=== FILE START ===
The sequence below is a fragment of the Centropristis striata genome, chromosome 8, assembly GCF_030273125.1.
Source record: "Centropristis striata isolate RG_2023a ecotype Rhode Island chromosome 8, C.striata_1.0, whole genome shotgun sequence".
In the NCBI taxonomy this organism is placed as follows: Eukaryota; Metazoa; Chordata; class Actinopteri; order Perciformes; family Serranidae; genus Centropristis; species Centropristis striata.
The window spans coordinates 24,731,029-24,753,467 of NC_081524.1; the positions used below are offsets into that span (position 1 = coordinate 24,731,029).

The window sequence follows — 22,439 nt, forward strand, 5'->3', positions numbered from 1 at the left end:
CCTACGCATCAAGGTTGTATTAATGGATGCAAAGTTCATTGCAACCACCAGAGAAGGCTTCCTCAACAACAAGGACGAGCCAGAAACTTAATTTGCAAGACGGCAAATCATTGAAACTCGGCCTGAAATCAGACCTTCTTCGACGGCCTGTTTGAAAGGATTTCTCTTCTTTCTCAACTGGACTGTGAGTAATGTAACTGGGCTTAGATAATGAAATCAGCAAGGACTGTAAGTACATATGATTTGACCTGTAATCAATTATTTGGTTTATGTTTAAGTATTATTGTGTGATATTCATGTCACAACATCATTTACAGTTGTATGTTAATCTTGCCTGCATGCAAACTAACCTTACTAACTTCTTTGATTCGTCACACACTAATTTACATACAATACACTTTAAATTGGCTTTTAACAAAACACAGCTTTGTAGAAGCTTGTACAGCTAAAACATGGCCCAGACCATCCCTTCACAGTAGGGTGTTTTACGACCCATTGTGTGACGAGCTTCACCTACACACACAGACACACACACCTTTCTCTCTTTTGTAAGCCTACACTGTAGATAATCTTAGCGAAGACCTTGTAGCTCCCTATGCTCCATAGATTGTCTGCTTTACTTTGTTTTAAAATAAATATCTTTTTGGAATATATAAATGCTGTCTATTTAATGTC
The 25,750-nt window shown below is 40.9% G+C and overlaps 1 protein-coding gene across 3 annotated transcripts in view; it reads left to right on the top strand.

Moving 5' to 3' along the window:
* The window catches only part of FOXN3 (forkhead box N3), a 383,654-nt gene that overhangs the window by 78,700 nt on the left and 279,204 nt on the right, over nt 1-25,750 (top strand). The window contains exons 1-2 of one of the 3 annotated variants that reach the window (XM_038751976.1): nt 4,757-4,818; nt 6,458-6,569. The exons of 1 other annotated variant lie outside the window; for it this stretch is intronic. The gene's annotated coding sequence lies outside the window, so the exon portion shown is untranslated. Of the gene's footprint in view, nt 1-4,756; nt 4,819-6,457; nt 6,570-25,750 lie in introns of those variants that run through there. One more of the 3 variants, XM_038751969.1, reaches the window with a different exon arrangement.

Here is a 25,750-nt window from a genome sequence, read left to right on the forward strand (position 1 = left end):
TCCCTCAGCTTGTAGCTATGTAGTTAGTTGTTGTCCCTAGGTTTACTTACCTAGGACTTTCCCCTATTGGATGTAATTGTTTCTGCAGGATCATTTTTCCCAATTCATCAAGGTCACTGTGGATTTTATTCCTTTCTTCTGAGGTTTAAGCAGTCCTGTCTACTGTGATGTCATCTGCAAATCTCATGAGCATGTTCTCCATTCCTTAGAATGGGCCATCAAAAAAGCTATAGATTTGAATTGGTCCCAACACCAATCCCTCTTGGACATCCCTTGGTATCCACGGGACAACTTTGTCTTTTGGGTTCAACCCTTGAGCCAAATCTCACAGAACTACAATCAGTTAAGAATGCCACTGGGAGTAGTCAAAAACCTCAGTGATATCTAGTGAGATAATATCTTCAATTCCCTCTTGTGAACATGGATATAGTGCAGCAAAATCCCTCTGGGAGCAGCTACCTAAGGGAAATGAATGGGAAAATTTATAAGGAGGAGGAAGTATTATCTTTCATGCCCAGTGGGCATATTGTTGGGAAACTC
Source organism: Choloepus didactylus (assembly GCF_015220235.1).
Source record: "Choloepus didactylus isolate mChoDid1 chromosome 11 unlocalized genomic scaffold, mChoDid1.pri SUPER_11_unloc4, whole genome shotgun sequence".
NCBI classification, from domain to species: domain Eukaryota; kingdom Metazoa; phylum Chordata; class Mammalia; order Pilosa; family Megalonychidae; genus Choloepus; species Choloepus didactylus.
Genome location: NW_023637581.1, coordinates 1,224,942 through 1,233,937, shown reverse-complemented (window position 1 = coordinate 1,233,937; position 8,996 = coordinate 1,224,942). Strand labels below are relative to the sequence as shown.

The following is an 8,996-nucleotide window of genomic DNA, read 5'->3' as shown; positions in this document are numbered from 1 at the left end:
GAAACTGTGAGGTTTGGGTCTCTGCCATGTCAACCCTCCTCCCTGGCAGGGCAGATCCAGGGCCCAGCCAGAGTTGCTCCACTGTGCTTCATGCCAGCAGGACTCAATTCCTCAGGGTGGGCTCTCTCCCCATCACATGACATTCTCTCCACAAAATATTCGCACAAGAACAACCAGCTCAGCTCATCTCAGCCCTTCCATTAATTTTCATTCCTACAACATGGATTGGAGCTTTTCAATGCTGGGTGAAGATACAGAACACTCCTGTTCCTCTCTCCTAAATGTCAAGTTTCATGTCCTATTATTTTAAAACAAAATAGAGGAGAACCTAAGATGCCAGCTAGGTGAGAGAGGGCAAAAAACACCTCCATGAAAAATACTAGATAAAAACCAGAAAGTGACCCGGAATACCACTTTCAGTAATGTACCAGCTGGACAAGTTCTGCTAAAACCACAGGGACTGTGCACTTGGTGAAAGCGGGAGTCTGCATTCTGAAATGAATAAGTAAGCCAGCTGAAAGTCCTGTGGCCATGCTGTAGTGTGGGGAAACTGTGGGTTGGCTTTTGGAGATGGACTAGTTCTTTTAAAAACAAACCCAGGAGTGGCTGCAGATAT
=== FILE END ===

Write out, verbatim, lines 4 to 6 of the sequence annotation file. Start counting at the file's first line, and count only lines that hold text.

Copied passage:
The window spans coordinates 24,731,029-24,753,467 of NC_081524.1; the positions used below are offsets into that span (position 1 = coordinate 24,731,029).

The window sequence follows — 22,439 nt, forward strand, 5'->3', positions numbered from 1 at the left end:
CCTACGCATCAAGGTTGTATTAATGGATGCAAAGTTCATTGCAACCACCAGAGAAGGCTTCCTCAACAACAAGGACGAGCCAGAAACTTAATTTGCAAGACGGCAAATCATTGAAACTCGGCCTGAAATCAGACCTTCTTCGACGGCCTGTTTGAAAGGATTTCTCTTCTTTCTCAACTGGACTGTGAGTAATGTAACTGGGCTTAGATAATGAAATCAGCAAGGACTGTAAGTACATATGATTTGACCTGTAATCAATTATTTGGTTTATGTTTAAGTATTATTGTGTGATATTCATGTCACAACATCATTTACAGTTGTATGTTAATCTTGCCTGCATGCAAACTAACCTTACTAACTTCTTTGATTCGTCACACACTAATTTACATACAATACACTTTAAATTGGCTTTTAACAAAACACAGCTTTGTAGAAGCTTGTACAGCTAAAACATGGCCCAGACCATCCCTTCACAGTAGGGTGTTTTACGACCCATTGTGTGACGAGCTTCACCTACACACACAGACACACACACCTTTCTCTCTTTTGTAAGCCTACACTGTAGATAATCTTAGCGAAGACCTTGTAGCTCCCTATGCTCCATAGATTGTCTGCTTTACTTTGTTTTAAAATAAATATCTTTTTGGAATATATAAATGCTGTCTATTTAATGTC